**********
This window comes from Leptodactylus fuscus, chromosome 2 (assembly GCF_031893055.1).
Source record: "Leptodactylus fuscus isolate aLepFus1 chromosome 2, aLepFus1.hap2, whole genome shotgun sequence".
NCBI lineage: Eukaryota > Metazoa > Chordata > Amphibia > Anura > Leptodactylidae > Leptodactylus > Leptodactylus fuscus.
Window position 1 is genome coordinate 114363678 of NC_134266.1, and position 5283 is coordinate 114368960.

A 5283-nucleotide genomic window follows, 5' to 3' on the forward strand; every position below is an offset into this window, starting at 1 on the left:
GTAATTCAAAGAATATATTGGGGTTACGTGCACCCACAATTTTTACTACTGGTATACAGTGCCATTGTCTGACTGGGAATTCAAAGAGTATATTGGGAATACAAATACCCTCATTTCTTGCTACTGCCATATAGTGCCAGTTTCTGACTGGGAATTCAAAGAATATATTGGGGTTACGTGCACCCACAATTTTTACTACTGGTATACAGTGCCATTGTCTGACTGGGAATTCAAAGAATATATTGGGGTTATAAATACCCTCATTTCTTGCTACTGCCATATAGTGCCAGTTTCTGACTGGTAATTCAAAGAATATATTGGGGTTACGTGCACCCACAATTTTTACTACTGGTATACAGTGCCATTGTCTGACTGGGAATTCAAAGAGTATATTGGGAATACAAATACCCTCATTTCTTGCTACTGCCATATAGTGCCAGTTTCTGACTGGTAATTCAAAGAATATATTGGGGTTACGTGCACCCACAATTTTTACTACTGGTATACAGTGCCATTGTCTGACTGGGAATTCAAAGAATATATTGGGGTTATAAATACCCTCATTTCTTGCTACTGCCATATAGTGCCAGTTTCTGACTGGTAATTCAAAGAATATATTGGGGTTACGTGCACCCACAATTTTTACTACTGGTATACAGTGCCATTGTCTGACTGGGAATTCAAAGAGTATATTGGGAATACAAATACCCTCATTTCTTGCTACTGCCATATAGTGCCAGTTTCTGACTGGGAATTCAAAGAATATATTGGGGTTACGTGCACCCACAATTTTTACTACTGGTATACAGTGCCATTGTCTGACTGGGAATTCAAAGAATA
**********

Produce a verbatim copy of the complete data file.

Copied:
This window comes from Leptodactylus fuscus, chromosome 2 (assembly GCF_031893055.1).
Source record: "Leptodactylus fuscus isolate aLepFus1 chromosome 2, aLepFus1.hap2, whole genome shotgun sequence".
NCBI lineage: Eukaryota > Metazoa > Chordata > Amphibia > Anura > Leptodactylidae > Leptodactylus > Leptodactylus fuscus.
Window position 1 is genome coordinate 114363678 of NC_134266.1, and position 5283 is coordinate 114368960.

A 5283-nucleotide genomic window follows, 5' to 3' on the forward strand; every position below is an offset into this window, starting at 1 on the left:
GTAATTCAAAGAATATATTGGGGTTACGTGCACCCACAATTTTTACTACTGGTATACAGTGCCATTGTCTGACTGGGAATTCAAAGAGTATATTGGGAATACAAATACCCTCATTTCTTGCTACTGCCATATAGTGCCAGTTTCTGACTGGGAATTCAAAGAATATATTGGGGTTACGTGCACCCACAATTTTTACTACTGGTATACAGTGCCATTGTCTGACTGGGAATTCAAAGAATATATTGGGGTTATAAATACCCTCATTTCTTGCTACTGCCATATAGTGCCAGTTTCTGACTGGTAATTCAAAGAATATATTGGGGTTACGTGCACCCACAATTTTTACTACTGGTATACAGTGCCATTGTCTGACTGGGAATTCAAAGAGTATATTGGGAATACAAATACCCTCATTTCTTGCTACTGCCATATAGTGCCAGTTTCTGACTGGTAATTCAAAGAATATATTGGGGTTACGTGCACCCACAATTTTTACTACTGGTATACAGTGCCATTGTCTGACTGGGAATTCAAAGAATATATTGGGGTTATAAATACCCTCATTTCTTGCTACTGCCATATAGTGCCAGTTTCTGACTGGTAATTCAAAGAATATATTGGGGTTACGTGCACCCACAATTTTTACTACTGGTATACAGTGCCATTGTCTGACTGGGAATTCAAAGAGTATATTGGGAATACAAATACCCTCATTTCTTGCTACTGCCATATAGTGCCAGTTTCTGACTGGGAATTCAAAGAATATATTGGGGTTACGTGCACCCACAATTTTTACTACTGGTATACAGTGCCATTGTCTGACTGGGAATTCAAAGAATA